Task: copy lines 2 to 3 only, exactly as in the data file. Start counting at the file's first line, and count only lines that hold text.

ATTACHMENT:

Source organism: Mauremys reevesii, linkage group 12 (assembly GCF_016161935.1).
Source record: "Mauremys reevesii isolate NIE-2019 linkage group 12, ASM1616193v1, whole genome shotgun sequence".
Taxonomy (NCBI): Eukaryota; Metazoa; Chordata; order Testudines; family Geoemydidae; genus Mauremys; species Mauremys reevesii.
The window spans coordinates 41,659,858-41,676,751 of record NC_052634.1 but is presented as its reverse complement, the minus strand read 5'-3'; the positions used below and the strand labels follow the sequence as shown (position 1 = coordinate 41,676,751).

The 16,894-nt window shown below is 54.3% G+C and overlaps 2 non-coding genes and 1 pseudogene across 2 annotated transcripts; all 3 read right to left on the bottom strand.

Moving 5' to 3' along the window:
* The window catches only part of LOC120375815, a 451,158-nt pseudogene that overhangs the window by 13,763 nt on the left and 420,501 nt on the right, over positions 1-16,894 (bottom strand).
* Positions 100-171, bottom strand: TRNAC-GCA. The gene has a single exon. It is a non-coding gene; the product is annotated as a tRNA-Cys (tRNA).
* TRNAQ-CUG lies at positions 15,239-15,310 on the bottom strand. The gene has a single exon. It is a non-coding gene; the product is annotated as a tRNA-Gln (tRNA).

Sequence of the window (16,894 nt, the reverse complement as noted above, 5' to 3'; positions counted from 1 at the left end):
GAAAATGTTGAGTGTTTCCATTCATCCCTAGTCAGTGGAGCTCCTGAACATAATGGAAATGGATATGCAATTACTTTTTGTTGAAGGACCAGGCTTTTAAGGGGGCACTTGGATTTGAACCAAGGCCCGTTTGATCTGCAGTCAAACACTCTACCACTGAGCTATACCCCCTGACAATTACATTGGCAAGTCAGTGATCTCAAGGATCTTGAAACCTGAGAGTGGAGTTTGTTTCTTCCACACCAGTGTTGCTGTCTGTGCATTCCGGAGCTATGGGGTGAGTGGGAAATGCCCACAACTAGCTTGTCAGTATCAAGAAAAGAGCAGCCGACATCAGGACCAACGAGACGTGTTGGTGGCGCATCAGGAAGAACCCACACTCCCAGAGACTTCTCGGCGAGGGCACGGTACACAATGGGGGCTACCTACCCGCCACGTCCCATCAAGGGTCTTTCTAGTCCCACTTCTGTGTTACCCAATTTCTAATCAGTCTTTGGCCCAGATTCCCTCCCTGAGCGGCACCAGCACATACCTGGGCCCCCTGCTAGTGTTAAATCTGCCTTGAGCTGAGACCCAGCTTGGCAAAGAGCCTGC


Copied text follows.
Source record: "Mauremys reevesii isolate NIE-2019 linkage group 12, ASM1616193v1, whole genome shotgun sequence".
Taxonomy (NCBI): Eukaryota; Metazoa; Chordata; order Testudines; family Geoemydidae; genus Mauremys; species Mauremys reevesii.